The Quaker Meetinghouse, younger than the Bowne House by 31 years, opened because of Stuyvesant’s religious intolerance. In 1657, Quakers living in Flushing sent a letter to Stuyvesant in that year that has come to be known as the Flushing Remonstrance, that reiterated the settlers’ desire for religious freedom. The document was signed by Flushing’s town clerk and sheriff, who were not Quakers but Dutch Reformed Church members; nevertheless, they too spent time in prison.
37 years after the Flushing Remonstrance was presented to Stuyvesant, this meetinghouse was raised in 1694. At the rear you’ll find a quiet churchyard with graves hundreds of years old that makes quite a rural riposte to bustling Northern Boulevard. More old stones can be found at St. George Church at Main Street and 37th Avenue; that church, where Francis Lewis of Declaration-signing and Queens Boulevard fame was a vestryman, dates to 1854.
True to the building’s name, the Meetinghouse is open to all on Sundays, but Quakers do not hold services per se, but they do convene on Sundays for meetings for religious-themed discussions.
At Leavitt and 137th Streets is the modest porched house that once was home to Lewis Latimer (1848-1928), inventor and engineer. Latimer was born in Massachusetts to parents formerly held in slavery in Virginia. He enlisted in the U.S. Navy in 1864 and upon his release answered an ad for an office assistant from the patent law firm of Crosby and Gould, ascended to head draftsman, and discovered he had a knack for invention.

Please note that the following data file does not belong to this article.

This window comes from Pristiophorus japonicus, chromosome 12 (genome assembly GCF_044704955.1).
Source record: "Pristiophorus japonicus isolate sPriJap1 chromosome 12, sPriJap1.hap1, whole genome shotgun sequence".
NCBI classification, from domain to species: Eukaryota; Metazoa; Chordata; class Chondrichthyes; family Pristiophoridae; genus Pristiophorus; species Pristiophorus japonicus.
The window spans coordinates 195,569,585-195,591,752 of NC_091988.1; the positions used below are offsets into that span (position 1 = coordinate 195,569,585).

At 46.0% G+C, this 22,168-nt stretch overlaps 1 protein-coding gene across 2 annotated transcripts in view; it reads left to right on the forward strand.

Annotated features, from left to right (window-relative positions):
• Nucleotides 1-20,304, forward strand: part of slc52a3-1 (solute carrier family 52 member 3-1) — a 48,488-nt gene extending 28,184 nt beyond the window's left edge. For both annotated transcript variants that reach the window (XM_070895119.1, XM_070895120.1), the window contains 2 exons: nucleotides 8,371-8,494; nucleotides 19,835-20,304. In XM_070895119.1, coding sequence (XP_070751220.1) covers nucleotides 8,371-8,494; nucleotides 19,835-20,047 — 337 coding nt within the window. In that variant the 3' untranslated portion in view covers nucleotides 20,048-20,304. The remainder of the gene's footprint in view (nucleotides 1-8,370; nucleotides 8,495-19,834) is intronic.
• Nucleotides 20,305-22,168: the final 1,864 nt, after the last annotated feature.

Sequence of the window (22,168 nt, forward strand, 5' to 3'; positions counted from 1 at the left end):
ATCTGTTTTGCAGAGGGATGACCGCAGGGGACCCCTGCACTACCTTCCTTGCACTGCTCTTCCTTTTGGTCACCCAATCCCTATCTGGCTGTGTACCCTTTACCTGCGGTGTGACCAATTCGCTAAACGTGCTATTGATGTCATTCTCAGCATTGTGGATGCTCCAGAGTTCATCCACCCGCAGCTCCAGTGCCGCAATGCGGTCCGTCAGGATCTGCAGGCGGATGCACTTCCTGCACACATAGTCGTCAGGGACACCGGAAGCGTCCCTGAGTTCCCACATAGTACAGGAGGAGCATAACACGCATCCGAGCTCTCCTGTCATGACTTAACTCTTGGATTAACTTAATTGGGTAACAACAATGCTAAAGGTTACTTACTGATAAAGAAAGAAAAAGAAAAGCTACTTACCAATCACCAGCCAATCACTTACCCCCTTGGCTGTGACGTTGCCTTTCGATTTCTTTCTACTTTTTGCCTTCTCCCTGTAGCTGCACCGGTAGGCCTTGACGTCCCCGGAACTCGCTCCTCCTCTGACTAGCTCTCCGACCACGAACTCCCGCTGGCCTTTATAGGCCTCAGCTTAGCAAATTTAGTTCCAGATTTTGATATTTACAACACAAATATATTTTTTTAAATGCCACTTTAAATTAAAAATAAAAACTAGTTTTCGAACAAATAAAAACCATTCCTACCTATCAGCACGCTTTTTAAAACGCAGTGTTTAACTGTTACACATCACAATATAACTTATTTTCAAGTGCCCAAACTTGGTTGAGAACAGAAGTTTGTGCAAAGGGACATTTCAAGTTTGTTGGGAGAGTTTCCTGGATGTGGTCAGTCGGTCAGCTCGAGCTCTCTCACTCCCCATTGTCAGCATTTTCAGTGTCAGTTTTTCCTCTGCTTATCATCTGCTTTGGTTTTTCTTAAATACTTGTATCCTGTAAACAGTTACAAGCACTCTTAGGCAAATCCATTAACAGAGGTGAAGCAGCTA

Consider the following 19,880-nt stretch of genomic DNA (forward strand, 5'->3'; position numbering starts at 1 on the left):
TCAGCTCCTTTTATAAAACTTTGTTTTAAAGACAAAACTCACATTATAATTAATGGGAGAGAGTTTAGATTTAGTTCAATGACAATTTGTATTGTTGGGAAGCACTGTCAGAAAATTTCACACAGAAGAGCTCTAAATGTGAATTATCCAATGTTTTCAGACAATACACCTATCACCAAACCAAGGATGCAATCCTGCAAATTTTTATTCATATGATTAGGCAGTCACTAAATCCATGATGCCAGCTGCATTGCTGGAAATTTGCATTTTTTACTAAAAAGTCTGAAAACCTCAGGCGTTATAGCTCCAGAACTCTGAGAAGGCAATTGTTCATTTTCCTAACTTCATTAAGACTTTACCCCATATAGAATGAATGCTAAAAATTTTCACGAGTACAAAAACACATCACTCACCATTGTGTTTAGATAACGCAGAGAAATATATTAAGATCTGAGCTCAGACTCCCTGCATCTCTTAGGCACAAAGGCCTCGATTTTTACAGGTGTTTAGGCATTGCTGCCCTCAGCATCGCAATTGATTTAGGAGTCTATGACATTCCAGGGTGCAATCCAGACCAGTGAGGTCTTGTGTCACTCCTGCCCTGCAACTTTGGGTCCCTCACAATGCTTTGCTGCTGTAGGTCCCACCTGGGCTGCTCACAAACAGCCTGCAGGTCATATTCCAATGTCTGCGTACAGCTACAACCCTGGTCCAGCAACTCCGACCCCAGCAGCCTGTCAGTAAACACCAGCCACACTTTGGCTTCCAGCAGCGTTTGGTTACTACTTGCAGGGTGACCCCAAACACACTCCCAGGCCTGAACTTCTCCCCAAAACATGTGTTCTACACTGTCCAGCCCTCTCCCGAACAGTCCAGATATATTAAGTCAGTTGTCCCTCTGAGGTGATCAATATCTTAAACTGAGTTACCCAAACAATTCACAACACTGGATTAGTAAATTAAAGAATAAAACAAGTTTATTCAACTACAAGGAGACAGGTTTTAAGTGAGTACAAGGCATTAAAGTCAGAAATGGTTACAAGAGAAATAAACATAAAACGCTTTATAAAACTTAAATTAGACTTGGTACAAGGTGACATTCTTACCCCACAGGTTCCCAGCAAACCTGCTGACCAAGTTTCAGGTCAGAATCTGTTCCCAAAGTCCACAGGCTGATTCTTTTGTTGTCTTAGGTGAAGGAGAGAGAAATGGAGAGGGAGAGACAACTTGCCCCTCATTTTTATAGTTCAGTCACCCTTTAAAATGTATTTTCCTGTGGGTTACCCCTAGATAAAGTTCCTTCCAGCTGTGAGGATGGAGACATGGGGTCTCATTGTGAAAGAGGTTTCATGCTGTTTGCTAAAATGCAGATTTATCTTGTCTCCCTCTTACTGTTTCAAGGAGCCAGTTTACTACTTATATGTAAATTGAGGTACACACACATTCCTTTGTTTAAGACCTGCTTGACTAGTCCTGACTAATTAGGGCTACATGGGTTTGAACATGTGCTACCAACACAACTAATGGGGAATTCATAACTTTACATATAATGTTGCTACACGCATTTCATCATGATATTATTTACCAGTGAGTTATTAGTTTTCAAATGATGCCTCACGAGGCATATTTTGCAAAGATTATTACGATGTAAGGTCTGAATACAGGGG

While still at Crosby and Gould, Latimer assisted Alexander Graham Bell, providing the drawings for Bell’s patent application for the telephone; after leaving the law firm, latimer joined the U.S. Electric Lighting Co., a chief rival of Thomas Edison. There he would produce a long-lasting carbon filament that was a major improvement on Edison’s 1878 electric lightbulb; Edison’s filaments, which used bamboo filaments, burned out quickly, making early bulbs impractical. Latimer also developed the first threaded lightbulb socket and assisted in the installation of New York City’s first electric streetlamps, among many other inventions.
In 1995, the house was carefully moved from its original location on Holly Avenue. It underwent a renovation that brought it closer to its appearance when Latimer and his family resided there, and has been opened as a museum. The building is currently undergoing a second exterior renovation.
Read more by Suzanne Spellen at Brownstoner.